Hi--I'm posting for my daughter since her computer is down. She'll pick up the thread when she gets the computer back.
She is expecting her third baby in December. Baby #1 was CS because mom was pre-eclamptic, had been in labor a couple of days, didn't respond to pit drip, and was told she had to have that baby. Baby #2 was CS because doc didn't want baby going past 42 weeks and first birth was CS.
This time around, mom wants to consider a vaginal birth. Due date is 3+ years past second CS, 5 years past first CS. Mom is now age 31 and in good general health, busy active SAHM with two little girls, chickens, garden, etc.
What are the risks to a baby going past 42 weeks?
What are the risks for a 3rd CS?
What are the risks to the baby in going beyond 42 weeks?
There are a number of risks to going beyond 42 weeks. As with repeat c/s the percentages are very small but increased nonetheless. This article http://emedicine.medscape.com/article/261369-overview talks about the risks of going beyond 42 weeks. It is referenced so you can check the sources. *However* it is an article written for health professionals not pregnant women so it doesn't soften the information at all.
What are the risks of repeat c/s?
This is an abstract of an article looking at the risks of repeat c/s. The percentages are small but, as you can see there is an increase with each c/s.
If you google, "increasing risk with repeat caesarean" then you will find lots of other articles but they all say more or less the same thing
My personal opinion is that these are difficult decisions to make and there are very valid arguments for going either way. I am not comfortable with going beyond 42 weeks myself but there are plenty of people here who are so hopefully some of them will respond and link the resources which helped them make the decision to go further.
There are some risks for VBA2C and for multiple RCS set out in the NIH VBAC Consensus Statement. Mostly, though, it compares the risks of RCS and VBAC. Still worth a read, I think.
Maternal mortality and the risk of hysterectomy increase with an increasing number of cesarean deliveries. For hysterectomy, from the NIH statement, the numbers are:
420 for one prior cesarean delivery, 900 for two prior cesarean deliveries, 2,410 for three prior cesarean deliveries, 3,490 for four prior cesarean deliveries, and 8,990 for five or more prior cesarean deliveries per 100,000
On the other hand, the risk of uterine rupture, the only risk specifically associated with VBAC, does increase with VBA2C. From the NIH statement:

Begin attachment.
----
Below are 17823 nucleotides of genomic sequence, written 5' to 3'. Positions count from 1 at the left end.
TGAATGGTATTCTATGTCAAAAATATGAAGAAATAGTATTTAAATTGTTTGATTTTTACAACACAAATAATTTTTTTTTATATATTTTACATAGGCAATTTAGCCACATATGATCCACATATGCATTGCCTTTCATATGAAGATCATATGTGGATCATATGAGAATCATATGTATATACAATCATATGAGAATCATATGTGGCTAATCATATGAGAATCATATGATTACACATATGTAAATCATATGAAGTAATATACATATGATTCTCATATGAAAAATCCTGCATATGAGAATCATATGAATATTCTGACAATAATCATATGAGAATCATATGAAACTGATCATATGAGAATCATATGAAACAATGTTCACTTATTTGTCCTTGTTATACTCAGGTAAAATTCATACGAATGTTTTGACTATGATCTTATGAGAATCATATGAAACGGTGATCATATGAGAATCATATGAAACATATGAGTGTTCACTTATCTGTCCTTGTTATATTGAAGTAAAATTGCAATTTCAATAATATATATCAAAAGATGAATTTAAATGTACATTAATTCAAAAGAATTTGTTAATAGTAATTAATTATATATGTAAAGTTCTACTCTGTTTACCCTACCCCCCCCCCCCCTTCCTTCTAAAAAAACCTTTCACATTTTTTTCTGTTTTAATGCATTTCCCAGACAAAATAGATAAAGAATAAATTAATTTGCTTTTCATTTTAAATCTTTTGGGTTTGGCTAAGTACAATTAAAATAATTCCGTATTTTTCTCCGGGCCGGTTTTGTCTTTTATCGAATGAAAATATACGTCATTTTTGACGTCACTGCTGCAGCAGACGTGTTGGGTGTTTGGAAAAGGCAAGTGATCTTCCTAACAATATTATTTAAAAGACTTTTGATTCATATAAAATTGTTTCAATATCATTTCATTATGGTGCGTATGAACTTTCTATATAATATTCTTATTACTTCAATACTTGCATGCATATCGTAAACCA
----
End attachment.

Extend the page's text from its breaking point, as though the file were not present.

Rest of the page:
A recently published meta-analysis revealed that increasing number of prior cesarean deliveries may increase risks of uterine rupture; two or more previous cesarean deliveries were associated with higher rupture rates(1,590 per 100,000) than one prior cesarean delivery (560 per 100,000).
Those numbers almost certainly include women who were induced, however, and that artificially raises the reported rupture rates in the studies that were meta-analyzed. Furthermore, relatively few ruptures end catastrophically. Here is some info on catastrophic versus asymptomatic rupture. And more info here.
I was quite worried about rupture as I was in the beginning planning stages, but I looked over and over the numbers and eventually reached a comfort level with the risk. One thing that clarified my thinking was to compare the risk to other, OB-approved procedures. For example, amniocentesis carries a risk of spontaneous miscarriage that is roughly equal to the risk of rupture (all rupture, not just catastrophic) in a VBAC, but OBs routinely order that procedure. OB fear of VBAC is fundamentally irrational when you look at it that way.
I am planning a VBA2C for September, and frankly rupture is only a very small concern of mine. I am far more concerned about optimal fetal positioning so I can push this baby out!
I know you didn't ask about rupture, so I'm sorry for rambling on about it . Best of luck to you as you make this decision.
I'm the daughter and thanks for the replies. I've got some reading up to do. One minor correction - my second wasn't that the doc didn't want to go past 42 weeks, he didn't want to go past 40 weeks. We did a planned c/s on my due date because I showed no signs of going into labor at the time. That was okay mainly because I already had pre-set maternity leave so the more time I was still pregnant, the less time I had with my baby, but life is so different now. I was actually thinking of insisting on being allowed to go up to 42 weeks. Not sure yet if I'd go past that but Kate gave a good article on that, so thanks!
Oh, and Mrs. Sprout - rupture was the main thing I was concerned about, I do know it's less than 1% but I know it's the most often argued risk for medical providers who don't want to do a VBAC. So thank you :)
Repeat CS has much higher risk than VBAC. There are statistics online and I think you can find them on the ICAN site. I would look for them if I had more time. But go to ICAN and you should be able to find it.
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